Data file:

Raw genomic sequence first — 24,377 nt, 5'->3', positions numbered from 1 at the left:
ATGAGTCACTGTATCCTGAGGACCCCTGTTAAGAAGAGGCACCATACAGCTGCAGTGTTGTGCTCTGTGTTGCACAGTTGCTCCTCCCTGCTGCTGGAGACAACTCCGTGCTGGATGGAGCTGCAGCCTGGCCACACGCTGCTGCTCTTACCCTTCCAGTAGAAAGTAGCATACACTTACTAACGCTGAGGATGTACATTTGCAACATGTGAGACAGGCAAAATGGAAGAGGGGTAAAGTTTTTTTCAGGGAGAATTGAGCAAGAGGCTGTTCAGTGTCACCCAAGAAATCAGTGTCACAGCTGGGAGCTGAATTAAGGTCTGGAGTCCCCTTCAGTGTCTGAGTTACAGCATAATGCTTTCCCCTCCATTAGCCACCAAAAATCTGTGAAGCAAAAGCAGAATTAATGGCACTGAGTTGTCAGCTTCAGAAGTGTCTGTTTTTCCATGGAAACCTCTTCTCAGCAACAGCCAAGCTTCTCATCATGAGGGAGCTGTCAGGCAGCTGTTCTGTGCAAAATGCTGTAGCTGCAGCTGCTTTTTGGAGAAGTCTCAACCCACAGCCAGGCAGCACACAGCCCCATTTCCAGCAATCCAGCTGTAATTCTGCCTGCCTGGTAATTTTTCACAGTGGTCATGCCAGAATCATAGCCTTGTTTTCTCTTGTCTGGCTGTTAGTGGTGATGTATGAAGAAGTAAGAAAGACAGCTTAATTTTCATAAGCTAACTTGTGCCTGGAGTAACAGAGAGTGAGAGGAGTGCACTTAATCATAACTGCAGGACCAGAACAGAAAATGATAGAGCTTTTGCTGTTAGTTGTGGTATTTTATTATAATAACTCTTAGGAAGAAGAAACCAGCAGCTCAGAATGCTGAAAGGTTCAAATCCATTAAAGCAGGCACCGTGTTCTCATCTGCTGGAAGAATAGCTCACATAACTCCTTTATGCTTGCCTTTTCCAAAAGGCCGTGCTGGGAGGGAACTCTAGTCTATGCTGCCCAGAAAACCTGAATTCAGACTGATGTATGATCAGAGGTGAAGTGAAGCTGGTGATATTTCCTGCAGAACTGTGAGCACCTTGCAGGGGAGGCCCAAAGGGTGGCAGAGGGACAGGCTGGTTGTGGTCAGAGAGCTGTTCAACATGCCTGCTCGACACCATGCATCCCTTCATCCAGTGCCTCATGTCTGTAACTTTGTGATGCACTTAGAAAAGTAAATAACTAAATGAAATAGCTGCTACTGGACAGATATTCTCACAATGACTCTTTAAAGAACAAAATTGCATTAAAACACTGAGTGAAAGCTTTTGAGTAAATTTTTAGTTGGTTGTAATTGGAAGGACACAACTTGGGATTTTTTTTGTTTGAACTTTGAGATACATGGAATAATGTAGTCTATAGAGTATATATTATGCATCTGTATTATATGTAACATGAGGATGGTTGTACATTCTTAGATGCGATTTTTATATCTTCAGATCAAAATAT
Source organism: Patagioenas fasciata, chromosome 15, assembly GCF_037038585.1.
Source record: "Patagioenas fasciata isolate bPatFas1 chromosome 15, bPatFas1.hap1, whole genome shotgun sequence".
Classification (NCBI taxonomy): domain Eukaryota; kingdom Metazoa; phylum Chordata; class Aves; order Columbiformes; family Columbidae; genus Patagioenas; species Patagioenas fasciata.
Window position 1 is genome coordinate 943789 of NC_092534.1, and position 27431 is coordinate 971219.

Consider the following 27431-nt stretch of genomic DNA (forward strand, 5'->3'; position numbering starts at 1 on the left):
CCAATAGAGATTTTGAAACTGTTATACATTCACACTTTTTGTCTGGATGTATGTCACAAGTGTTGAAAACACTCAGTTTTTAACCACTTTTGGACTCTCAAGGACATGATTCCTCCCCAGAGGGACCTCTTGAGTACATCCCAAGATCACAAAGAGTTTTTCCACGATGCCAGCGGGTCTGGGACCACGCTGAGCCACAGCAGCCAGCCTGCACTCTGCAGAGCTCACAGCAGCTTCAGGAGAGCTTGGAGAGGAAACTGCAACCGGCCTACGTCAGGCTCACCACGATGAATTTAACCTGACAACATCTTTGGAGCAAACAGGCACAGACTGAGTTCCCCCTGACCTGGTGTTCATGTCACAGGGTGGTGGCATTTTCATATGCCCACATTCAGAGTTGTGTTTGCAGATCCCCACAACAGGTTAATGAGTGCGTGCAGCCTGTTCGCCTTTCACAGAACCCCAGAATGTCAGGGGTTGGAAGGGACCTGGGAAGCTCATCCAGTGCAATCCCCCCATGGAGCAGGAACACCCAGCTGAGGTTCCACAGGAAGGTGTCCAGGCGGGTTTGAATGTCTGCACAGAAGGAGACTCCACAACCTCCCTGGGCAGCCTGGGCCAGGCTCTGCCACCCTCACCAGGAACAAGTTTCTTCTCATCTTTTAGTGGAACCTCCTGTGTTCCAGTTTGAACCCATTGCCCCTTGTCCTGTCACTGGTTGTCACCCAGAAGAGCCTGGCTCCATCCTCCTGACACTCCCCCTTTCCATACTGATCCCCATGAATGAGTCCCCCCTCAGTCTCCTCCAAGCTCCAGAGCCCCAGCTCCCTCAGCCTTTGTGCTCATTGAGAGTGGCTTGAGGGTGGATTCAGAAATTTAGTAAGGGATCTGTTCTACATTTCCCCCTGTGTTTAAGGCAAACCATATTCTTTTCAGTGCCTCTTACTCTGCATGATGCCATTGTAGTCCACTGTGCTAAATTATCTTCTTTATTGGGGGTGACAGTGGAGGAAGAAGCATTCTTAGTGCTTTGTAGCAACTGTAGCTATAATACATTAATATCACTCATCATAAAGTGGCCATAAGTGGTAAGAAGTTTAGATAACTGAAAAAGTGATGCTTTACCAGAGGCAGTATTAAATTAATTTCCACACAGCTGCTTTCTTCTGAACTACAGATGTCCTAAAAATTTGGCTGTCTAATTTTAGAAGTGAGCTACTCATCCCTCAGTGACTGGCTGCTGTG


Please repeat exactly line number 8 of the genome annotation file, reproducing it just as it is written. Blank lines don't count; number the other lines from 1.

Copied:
CCAATAGAGATTTTGAAACTGTTATACATTCACACTTTTTGTCTGGATGTATGTCACAAGTGTTGAAAACACTCAGTTTTTAACCACTTTTGGACTCTCAAGGACATGATTCCTCCCCAGAGGGACCTCTTGAGTACATCCCAAGATCACAAAGAGTTTTTCCACGATGCCAGCGGGTCTGGGACCACGCTGAGCCACAGCAGCCAGCCTGCACTCTGCAGAGCTCACAGCAGCTTCAGGAGAGCTTGGAGAGGAAACTGCAACCGGCCTACGTCAGGCTCACCACGATGAATTTAACCTGACAACATCTTTGGAGCAAACAGGCACAGACTGAGTTCCCCCTGACCTGGTGTTCATGTCACAGGGTGGTGGCATTTTCATATGCCCACATTCAGAGTTGTGTTTGCAGATCCCCACAACAGGTTAATGAGTGCGTGCAGCCTGTTCGCCTTTCACAGAACCCCAGAATGTCAGGGGTTGGAAGGGACCTGGGAAGCTCATCCAGTGCAATCCCCCCATGGAGCAGGAACACCCAGCTGAGGTTCCACAGGAAGGTGTCCAGGCGGGTTTGAATGTCTGCACAGAAGGAGACTCCACAACCTCCCTGGGCAGCCTGGGCCAGGCTCTGCCACCCTCACCAGGAACAAGTTTCTTCTCATCTTTTAGTGGAACCTCCTGTGTTCCAGTTTGAACCCATTGCCCCTTGTCCTGTCACTGGTTGTCACCCAGAAGAGCCTGGCTCCATCCTCCTGACACTCCCCCTTTCCATACTGATCCCCATGAATGAGTCCCCCCTCAGTCTCCTCCAAGCTCCAGAGCCCCAGCTCCCTCAGCCTTTGTGCTCATTGAGAGTGGCTTGAGGGTGGATTCAGAAATTTAGTAAGGGATCTGTTCTACATTTCCCCCTGTGTTTAAGGCAAACCATATTCTTTTCAGTGCCTCTTACTCTGCATGATGCCATTGTAGTCCACTGTGCTAAATTATCTTCTTTATTGGGGGTGACAGTGGAGGAAGAAGCATTCTTAGTGCTTTGTAGCAACTGTAGCTATAATACATTAATATCACTCATCATAAAGTGGCCATAAGTGGTAAGAAGTTTAGATAACTGAAAAAGTGATGCTTTACCAGAGGCAGTATTAAATTAATTTCCACACAGCTGCTTTCTTCTGAACTACAGATGTCCTAAAAATTTGGCTGTCTAATTTTAGAAGTGAGCTACTCATCCCTCAGTGACTGGCTGCTGTG